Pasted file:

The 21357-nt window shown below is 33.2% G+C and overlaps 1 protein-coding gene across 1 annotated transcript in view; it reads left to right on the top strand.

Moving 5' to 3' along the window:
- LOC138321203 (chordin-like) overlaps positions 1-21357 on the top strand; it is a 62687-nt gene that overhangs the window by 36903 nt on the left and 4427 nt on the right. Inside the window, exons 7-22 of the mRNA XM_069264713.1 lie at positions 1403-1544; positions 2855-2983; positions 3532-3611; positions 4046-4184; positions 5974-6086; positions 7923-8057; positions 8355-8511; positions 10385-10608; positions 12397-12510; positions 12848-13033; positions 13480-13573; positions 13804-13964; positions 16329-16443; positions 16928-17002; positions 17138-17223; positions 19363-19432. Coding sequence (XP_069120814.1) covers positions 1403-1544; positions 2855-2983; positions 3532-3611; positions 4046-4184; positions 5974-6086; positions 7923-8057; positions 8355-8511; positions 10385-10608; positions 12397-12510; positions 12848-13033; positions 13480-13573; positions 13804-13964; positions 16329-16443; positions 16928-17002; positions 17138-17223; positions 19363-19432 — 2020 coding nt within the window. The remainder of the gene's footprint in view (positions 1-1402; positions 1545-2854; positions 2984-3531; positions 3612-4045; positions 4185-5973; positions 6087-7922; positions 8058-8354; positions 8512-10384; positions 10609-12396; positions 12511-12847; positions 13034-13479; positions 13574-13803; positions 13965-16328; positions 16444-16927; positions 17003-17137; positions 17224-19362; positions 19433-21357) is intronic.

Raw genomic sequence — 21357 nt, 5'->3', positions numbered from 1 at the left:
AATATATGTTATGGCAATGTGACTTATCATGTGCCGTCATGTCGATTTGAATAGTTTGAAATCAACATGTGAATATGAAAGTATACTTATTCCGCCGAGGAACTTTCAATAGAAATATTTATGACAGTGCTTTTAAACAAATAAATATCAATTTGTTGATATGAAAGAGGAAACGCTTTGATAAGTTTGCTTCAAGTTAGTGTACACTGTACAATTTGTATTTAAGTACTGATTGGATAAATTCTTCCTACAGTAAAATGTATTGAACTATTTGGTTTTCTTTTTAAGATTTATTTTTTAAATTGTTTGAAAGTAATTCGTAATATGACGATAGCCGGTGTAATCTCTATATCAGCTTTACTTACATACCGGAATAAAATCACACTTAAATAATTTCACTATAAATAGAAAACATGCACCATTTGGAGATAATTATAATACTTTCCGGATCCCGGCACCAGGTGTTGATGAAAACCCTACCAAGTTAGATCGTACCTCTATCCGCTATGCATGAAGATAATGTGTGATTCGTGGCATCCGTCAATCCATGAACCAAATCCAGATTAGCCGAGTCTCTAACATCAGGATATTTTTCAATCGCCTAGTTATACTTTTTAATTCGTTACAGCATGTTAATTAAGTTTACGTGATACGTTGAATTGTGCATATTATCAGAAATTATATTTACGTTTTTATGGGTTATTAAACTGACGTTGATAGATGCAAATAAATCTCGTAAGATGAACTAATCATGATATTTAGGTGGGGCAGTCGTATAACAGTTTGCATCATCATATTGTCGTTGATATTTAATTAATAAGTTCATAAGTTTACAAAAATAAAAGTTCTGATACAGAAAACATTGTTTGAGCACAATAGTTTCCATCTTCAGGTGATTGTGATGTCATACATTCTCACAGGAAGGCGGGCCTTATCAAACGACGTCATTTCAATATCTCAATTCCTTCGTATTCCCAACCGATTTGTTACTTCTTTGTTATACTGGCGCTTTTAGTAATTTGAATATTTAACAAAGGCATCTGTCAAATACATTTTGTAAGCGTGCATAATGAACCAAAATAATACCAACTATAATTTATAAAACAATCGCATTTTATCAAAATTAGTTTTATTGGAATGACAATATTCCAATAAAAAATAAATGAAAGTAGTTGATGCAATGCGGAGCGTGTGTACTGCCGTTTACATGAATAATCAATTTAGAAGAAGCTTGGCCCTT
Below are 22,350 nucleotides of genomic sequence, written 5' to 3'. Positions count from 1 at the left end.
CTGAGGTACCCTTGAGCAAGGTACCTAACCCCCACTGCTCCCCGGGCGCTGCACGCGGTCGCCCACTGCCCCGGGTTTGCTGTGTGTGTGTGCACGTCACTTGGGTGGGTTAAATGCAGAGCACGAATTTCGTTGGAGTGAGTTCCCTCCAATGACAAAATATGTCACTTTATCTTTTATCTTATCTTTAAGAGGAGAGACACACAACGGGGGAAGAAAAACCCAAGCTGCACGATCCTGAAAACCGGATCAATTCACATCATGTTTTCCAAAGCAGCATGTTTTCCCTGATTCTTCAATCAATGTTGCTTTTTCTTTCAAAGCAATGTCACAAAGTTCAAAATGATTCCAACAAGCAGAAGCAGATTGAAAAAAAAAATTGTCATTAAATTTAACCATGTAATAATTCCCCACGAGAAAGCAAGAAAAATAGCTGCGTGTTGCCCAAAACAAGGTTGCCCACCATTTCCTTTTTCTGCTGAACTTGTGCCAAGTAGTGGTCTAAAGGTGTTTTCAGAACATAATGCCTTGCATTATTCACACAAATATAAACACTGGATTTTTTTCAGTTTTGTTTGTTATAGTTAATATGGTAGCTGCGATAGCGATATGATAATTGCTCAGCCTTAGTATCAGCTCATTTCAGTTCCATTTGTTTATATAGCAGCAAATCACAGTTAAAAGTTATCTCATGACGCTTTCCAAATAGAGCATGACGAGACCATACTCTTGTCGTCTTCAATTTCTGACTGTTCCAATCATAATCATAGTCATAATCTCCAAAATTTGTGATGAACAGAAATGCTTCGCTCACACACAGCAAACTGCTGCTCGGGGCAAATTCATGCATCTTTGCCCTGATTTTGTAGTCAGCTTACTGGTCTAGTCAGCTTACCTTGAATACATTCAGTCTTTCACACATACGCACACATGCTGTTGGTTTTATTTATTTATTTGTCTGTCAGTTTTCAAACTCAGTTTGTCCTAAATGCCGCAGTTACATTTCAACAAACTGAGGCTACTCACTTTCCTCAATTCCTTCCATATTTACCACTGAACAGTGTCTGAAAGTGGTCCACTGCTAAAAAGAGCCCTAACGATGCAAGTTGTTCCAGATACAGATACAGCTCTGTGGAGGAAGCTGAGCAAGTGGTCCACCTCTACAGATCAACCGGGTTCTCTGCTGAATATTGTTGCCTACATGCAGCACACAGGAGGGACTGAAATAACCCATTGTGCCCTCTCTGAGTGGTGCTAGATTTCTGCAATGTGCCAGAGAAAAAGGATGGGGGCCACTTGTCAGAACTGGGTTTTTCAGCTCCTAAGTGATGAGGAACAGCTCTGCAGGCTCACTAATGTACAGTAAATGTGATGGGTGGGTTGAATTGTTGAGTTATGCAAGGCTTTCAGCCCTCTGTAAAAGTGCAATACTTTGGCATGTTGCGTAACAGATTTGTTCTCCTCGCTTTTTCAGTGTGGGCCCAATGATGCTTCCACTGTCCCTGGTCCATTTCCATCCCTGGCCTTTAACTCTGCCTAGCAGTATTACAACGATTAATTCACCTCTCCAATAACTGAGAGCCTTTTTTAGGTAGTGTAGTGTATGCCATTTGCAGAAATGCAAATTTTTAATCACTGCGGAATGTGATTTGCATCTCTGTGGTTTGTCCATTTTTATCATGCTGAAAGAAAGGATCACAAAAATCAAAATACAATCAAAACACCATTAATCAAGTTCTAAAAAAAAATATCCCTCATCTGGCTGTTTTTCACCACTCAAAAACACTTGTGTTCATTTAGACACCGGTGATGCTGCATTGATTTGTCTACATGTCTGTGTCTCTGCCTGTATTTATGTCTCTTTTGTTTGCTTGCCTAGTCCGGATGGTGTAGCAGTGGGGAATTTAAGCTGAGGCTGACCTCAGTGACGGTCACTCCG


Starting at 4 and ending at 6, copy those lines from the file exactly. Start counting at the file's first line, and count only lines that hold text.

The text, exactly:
Raw genomic sequence — 21357 nt, 5'->3', positions numbered from 1 at the left:
AATATATGTTATGGCAATGTGACTTATCATGTGCCGTCATGTCGATTTGAATAGTTTGAAATCAACATGTGAATATGAAAGTATACTTATTCCGCCGAGGAACTTTCAATAGAAATATTTATGACAGTGCTTTTAAACAAATAAATATCAATTTGTTGATATGAAAGAGGAAACGCTTTGATAAGTTTGCTTCAAGTTAGTGTACACTGTACAATTTGTATTTAAGTACTGATTGGATAAATTCTTCCTACAGTAAAATGTATTGAACTATTTGGTTTTCTTTTTAAGATTTATTTTTTAAATTGTTTGAAAGTAATTCGTAATATGACGATAGCCGGTGTAATCTCTATATCAGCTTTACTTACATACCGGAATAAAATCACACTTAAATAATTTCACTATAAATAGAAAACATGCACCATTTGGAGATAATTATAATACTTTCCGGATCCCGGCACCAGGTGTTGATGAAAACCCTACCAAGTTAGATCGTACCTCTATCCGCTATGCATGAAGATAATGTGTGATTCGTGGCATCCGTCAATCCATGAACCAAATCCAGATTAGCCGAGTCTCTAACATCAGGATATTTTTCAATCGCCTAGTTATACTTTTTAATTCGTTACAGCATGTTAATTAAGTTTACGTGATACGTTGAATTGTGCATATTATCAGAAATTATATTTACGTTTTTATGGGTTATTAAACTGACGTTGATAGATGCAAATAAATCTCGTAAGATGAACTAATCATGATATTTAGGTGGGGCAGTCGTATAACAGTTTGCATCATCATATTGTCGTTGATATTTAATTAATAAGTTCATAAGTTTACAAAAATAAAAGTTCTGATACAGAAAACATTGTTTGAGCACAATAGTTTCCATCTTCAGGTGATTGTGATGTCATACATTCTCACAGGAAGGCGGGCCTTATCAAACGACGTCATTTCAATATCTCAATTCCTTCGTATTCCCAACCGATTTGTTACTTCTTTGTTATACTGGCGCTTTTAGTAATTTGAATATTTAACAAAGGCATCTGTCAAATACATTTTGTAAGCGTGCATAATGAACCAAAATAATACCAACTATAATTTATAAAACAATCGCATTTTATCAAAATTAGTTTTATTGGAATGACAATATTCCAATAAAAAATAAATGAAAGTAGTTGATGCAATGCGGAGCGTGTGTACTGCCGTTTACATGAATAATCAATTTAGAAGAAGCTTGGCCCTT
Below are 22,350 nucleotides of genomic sequence, written 5' to 3'. Positions count from 1 at the left end.